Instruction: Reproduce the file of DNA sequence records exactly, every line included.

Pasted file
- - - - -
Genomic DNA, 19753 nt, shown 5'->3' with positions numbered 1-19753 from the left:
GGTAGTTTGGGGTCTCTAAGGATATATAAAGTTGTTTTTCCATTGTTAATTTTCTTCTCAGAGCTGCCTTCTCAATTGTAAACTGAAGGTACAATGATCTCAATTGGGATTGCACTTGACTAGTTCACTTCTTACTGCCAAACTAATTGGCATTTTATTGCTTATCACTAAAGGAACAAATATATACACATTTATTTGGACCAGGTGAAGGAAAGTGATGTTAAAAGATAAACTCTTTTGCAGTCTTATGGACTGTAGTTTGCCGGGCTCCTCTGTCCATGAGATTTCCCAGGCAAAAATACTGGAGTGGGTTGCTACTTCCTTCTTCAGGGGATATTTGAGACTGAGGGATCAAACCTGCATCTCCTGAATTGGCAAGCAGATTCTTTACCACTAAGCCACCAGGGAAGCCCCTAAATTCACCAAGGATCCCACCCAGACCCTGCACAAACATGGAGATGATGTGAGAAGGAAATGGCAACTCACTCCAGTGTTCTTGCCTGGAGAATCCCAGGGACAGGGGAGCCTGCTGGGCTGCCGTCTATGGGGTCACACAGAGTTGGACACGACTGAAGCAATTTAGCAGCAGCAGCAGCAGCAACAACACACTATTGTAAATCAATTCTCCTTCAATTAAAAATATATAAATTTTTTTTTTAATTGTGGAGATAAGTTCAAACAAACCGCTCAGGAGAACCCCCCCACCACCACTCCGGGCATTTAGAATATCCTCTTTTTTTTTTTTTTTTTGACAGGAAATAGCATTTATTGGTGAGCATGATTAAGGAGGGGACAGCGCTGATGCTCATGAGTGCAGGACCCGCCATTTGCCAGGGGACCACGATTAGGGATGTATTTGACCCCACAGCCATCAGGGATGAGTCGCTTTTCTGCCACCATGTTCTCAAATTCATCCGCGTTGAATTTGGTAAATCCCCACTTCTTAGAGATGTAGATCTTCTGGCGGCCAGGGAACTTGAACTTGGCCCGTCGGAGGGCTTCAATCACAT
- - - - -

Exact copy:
Genomic DNA, 19753 nt, shown 5'->3' with positions numbered 1-19753 from the left:
GGTAGTTTGGGGTCTCTAAGGATATATAAAGTTGTTTTTCCATTGTTAATTTTCTTCTCAGAGCTGCCTTCTCAATTGTAAACTGAAGGTACAATGATCTCAATTGGGATTGCACTTGACTAGTTCACTTCTTACTGCCAAACTAATTGGCATTTTATTGCTTATCACTAAAGGAACAAATATATACACATTTATTTGGACCAGGTGAAGGAAAGTGATGTTAAAAGATAAACTCTTTTGCAGTCTTATGGACTGTAGTTTGCCGGGCTCCTCTGTCCATGAGATTTCCCAGGCAAAAATACTGGAGTGGGTTGCTACTTCCTTCTTCAGGGGATATTTGAGACTGAGGGATCAAACCTGCATCTCCTGAATTGGCAAGCAGATTCTTTACCACTAAGCCACCAGGGAAGCCCCTAAATTCACCAAGGATCCCACCCAGACCCTGCACAAACATGGAGATGATGTGAGAAGGAAATGGCAACTCACTCCAGTGTTCTTGCCTGGAGAATCCCAGGGACAGGGGAGCCTGCTGGGCTGCCGTCTATGGGGTCACACAGAGTTGGACACGACTGAAGCAATTTAGCAGCAGCAGCAGCAGCAACAACACACTATTGTAAATCAATTCTCCTTCAATTAAAAATATATAAATTTTTTTTTTAATTGTGGAGATAAGTTCAAACAAACCGCTCAGGAGAACCCCCCCACCACCACTCCGGGCATTTAGAATATCCTCTTTTTTTTTTTTTTTTTGACAGGAAATAGCATTTATTGGTGAGCATGATTAAGGAGGGGACAGCGCTGATGCTCATGAGTGCAGGACCCGCCATTTGCCAGGGGACCACGATTAGGGATGTATTTGACCCCACAGCCATCAGGGATGAGTCGCTTTTCTGCCACCATGTTCTCAAATTCATCCGCGTTGAATTTGGTAAATCCCCACTTCTTAGAGATGTAGATCTTCTGGCGGCCAGGGAACTTGAACTTGGCCCGTCGGAGGGCTTCAATCACAT